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YMCA opens emergency child care for health care workers, first responders

The YMCA Buffalo Niagara has opened its doors at six locations to provide care for school-age children of first responders and medical personnel.

The emergency Vacation Club opened Wednesday to help support emergency and health care workers who remain on the job despite a regional school shutdown.

“There’s a big need," said Geoffrey Falkner, YMCA vice president of strategy and marketing. "We need to provide care to the first responders. That’s the only thing that will help.”

Districts are investigating funding sources – including federal and state education grants – to support the program, though the situation is fluid and no official determinations have been made yet, according to Penny Snell, YMCA vice president of program quality and innovation.

"Some districts are paying for the care," Snell said. "Other districts have opted for parents to pay."

The child care program, coordinated by Erie County Deputy County Executive Maria Whyte, will serve children ages 5 to 12. It is an extension of the YMCA's Vacation Club, a service offered when school is not in session.

Informational packets with enrollment forms are being emailed to parents in all districts, Snell said. Health care workers and first responders must provide proof of employment – a copy of their identification badge or a letter from their employer – to sign up for the service.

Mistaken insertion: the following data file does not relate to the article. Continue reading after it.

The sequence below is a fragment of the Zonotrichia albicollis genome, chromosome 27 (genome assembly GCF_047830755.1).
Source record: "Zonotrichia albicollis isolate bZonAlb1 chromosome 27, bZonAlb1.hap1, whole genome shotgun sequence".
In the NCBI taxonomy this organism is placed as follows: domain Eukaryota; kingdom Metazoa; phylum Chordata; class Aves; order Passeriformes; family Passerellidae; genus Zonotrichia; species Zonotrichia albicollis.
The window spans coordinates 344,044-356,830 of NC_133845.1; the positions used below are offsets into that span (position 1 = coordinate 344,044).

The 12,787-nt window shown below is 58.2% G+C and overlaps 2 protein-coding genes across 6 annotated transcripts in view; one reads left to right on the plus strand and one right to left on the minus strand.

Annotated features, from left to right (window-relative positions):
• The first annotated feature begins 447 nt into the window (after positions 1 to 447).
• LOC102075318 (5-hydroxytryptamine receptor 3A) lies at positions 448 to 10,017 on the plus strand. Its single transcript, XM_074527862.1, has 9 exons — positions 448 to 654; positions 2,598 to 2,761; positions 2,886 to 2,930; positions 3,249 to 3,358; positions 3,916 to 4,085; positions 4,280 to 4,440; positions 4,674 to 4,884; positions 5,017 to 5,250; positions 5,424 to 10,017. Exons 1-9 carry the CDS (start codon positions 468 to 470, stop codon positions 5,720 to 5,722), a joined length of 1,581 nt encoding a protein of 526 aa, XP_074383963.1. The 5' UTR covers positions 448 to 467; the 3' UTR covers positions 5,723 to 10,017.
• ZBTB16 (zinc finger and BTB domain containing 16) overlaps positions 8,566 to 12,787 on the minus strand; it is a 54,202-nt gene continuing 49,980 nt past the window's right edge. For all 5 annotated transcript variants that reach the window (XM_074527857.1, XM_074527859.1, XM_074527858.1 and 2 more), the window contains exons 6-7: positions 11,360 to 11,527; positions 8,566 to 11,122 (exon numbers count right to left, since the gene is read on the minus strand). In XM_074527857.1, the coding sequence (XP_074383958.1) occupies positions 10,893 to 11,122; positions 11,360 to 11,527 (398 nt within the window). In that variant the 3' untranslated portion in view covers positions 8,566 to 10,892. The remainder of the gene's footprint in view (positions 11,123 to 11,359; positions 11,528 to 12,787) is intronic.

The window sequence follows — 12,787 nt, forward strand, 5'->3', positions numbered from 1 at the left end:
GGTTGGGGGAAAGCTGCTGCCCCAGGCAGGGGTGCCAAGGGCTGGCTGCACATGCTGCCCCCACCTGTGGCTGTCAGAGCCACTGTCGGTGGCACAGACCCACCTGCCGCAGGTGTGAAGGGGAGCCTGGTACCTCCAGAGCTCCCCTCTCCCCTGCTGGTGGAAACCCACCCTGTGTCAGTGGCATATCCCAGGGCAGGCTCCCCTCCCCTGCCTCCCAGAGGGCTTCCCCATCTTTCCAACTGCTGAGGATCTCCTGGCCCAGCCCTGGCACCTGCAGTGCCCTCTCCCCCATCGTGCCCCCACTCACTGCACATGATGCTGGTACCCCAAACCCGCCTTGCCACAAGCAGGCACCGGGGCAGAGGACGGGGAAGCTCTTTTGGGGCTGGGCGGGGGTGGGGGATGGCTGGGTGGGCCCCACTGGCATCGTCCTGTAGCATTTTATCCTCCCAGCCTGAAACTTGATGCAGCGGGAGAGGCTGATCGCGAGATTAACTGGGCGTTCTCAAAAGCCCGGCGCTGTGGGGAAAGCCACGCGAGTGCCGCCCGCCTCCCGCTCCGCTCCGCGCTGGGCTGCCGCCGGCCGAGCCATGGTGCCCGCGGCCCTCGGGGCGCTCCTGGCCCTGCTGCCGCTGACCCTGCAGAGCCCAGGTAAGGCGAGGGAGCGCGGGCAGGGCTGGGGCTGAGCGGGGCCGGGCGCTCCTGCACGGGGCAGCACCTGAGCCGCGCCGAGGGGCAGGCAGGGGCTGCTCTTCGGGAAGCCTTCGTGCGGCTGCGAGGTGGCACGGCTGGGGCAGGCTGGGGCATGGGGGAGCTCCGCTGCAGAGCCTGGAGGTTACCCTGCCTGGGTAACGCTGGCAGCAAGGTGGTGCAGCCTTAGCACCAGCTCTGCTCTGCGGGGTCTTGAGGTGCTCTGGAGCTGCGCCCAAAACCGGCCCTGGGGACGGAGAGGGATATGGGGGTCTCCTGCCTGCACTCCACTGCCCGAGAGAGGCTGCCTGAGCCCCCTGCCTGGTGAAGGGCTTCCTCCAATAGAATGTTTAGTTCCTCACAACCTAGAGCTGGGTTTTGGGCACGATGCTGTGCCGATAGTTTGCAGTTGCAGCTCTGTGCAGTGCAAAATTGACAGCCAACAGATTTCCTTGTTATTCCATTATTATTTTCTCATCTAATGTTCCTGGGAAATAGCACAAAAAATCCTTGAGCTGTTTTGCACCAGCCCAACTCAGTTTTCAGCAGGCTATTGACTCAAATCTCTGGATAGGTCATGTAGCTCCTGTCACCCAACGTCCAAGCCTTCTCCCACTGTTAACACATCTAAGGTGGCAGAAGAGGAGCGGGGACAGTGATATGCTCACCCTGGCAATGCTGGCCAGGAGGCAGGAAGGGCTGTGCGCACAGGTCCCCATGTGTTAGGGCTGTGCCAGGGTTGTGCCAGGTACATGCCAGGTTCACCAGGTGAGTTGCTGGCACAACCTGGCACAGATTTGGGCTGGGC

The usual cost of Vacation Club varies by location with daily rates per child ranging from $35 to $40 for members, and $45 to $60 for non-members, Snell noted. While most locations accept children ages 5 to 12, facilities can accommodate 4-year-olds.

“The YMCA will continue to offer financial assistance to parents," Snell said. “We want to be there to help them. We do have scholarships available.”

With locations ranging in size from 40,000 to 70,000 square feet, activities will be spaced out throughout the buildings. Each activity serves groups of 10 children, Snell said.

“Because we have 50 locations of before- and after-school programs, we have a group of more than 100 childcare workers cleared by the Department of Childcare Services with background checks,” Snell said. “We always operate at a one to 10 ratio."

YMCA branches in Niagara and Erie counties were closed March 16 and 17, with staff members conducting deep cleaning.

Emergency Vacation Club will provide academic enrichment – not education – with activities focusing on STEM learning, literacy, college and career exploration, global studies and arts, Snell said.

“We are not teachers, but we do supervise and assist with homework, so if a child brings the school packet, we can set aside time for that,” Snell said. “There will be lots of physical activity, at least 60 minutes a day. Hopefully within the next week or so we’ll be able to get them swimming as well."

Children are dropped off at the door with access to the interior of the building limited to staff and children, Snell said. Temperature checks will be conducted on children and staff.

A food plan has not been determined, though Snell did say that breakfast and lunch programs will vary.

The program takes place at the following Family YMCAs:  Independent Health, Amherst; Southtowns, West Seneca; William-Emslie; Delaware; Ken-Ton, Kenmore; and Lockport.

School locations are: Maryvale Primary, Cheektowaga; Lewiston-Porter Primary, Youngstown; and W.T. Hoag Education, Angola.

School districts signing up so far include: Amherst, Clarence, Cheektowaga, Sweet Home, Williamsville, Maryvale, Hamburg, Orchard Park, Lancaster, Buffalo, Newfane, Starpoint, Barker, Roy-Hart, Kenmore-Tonawanda, North Tonawanda, Grand Island, Tonawanda City and Lakeshore.

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